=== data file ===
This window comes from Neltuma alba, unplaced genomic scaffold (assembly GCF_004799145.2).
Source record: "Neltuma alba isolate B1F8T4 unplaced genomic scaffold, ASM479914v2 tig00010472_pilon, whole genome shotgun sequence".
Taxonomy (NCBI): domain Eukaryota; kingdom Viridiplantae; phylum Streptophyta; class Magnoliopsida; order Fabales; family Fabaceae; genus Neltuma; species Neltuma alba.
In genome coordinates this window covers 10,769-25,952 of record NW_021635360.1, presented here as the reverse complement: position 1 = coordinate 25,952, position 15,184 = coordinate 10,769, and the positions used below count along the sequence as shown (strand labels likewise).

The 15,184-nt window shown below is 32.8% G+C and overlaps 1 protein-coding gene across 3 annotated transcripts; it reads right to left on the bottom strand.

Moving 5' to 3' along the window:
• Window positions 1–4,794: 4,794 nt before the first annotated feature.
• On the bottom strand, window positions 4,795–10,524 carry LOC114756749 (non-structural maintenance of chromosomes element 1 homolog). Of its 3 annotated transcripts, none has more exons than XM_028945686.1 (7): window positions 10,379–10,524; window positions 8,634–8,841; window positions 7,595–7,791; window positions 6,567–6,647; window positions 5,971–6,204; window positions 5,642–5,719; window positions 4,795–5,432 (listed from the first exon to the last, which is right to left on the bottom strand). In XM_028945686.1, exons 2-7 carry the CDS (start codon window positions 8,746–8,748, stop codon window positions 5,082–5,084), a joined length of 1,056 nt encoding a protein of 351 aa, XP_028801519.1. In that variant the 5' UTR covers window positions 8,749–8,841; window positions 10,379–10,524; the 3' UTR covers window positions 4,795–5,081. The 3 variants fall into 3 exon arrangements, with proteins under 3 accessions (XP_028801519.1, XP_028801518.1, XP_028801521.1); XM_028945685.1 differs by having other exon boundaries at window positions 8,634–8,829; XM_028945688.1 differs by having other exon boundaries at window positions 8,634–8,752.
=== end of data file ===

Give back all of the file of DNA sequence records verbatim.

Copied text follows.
This window comes from Neltuma alba, unplaced genomic scaffold (assembly GCF_004799145.2).
Source record: "Neltuma alba isolate B1F8T4 unplaced genomic scaffold, ASM479914v2 tig00010472_pilon, whole genome shotgun sequence".
Taxonomy (NCBI): domain Eukaryota; kingdom Viridiplantae; phylum Streptophyta; class Magnoliopsida; order Fabales; family Fabaceae; genus Neltuma; species Neltuma alba.
In genome coordinates this window covers 10,769-25,952 of record NW_021635360.1, presented here as the reverse complement: position 1 = coordinate 25,952, position 15,184 = coordinate 10,769, and the positions used below count along the sequence as shown (strand labels likewise).

The 15,184-nt window shown below is 32.8% G+C and overlaps 1 protein-coding gene across 3 annotated transcripts; it reads right to left on the bottom strand.

Moving 5' to 3' along the window:
• Window positions 1–4,794: 4,794 nt before the first annotated feature.
• On the bottom strand, window positions 4,795–10,524 carry LOC114756749 (non-structural maintenance of chromosomes element 1 homolog). Of its 3 annotated transcripts, none has more exons than XM_028945686.1 (7): window positions 10,379–10,524; window positions 8,634–8,841; window positions 7,595–7,791; window positions 6,567–6,647; window positions 5,971–6,204; window positions 5,642–5,719; window positions 4,795–5,432 (listed from the first exon to the last, which is right to left on the bottom strand). In XM_028945686.1, exons 2-7 carry the CDS (start codon window positions 8,746–8,748, stop codon window positions 5,082–5,084), a joined length of 1,056 nt encoding a protein of 351 aa, XP_028801519.1. In that variant the 5' UTR covers window positions 8,749–8,841; window positions 10,379–10,524; the 3' UTR covers window positions 4,795–5,081. The 3 variants fall into 3 exon arrangements, with proteins under 3 accessions (XP_028801519.1, XP_028801518.1, XP_028801521.1); XM_028945685.1 differs by having other exon boundaries at window positions 8,634–8,829; XM_028945688.1 differs by having other exon boundaries at window positions 8,634–8,752.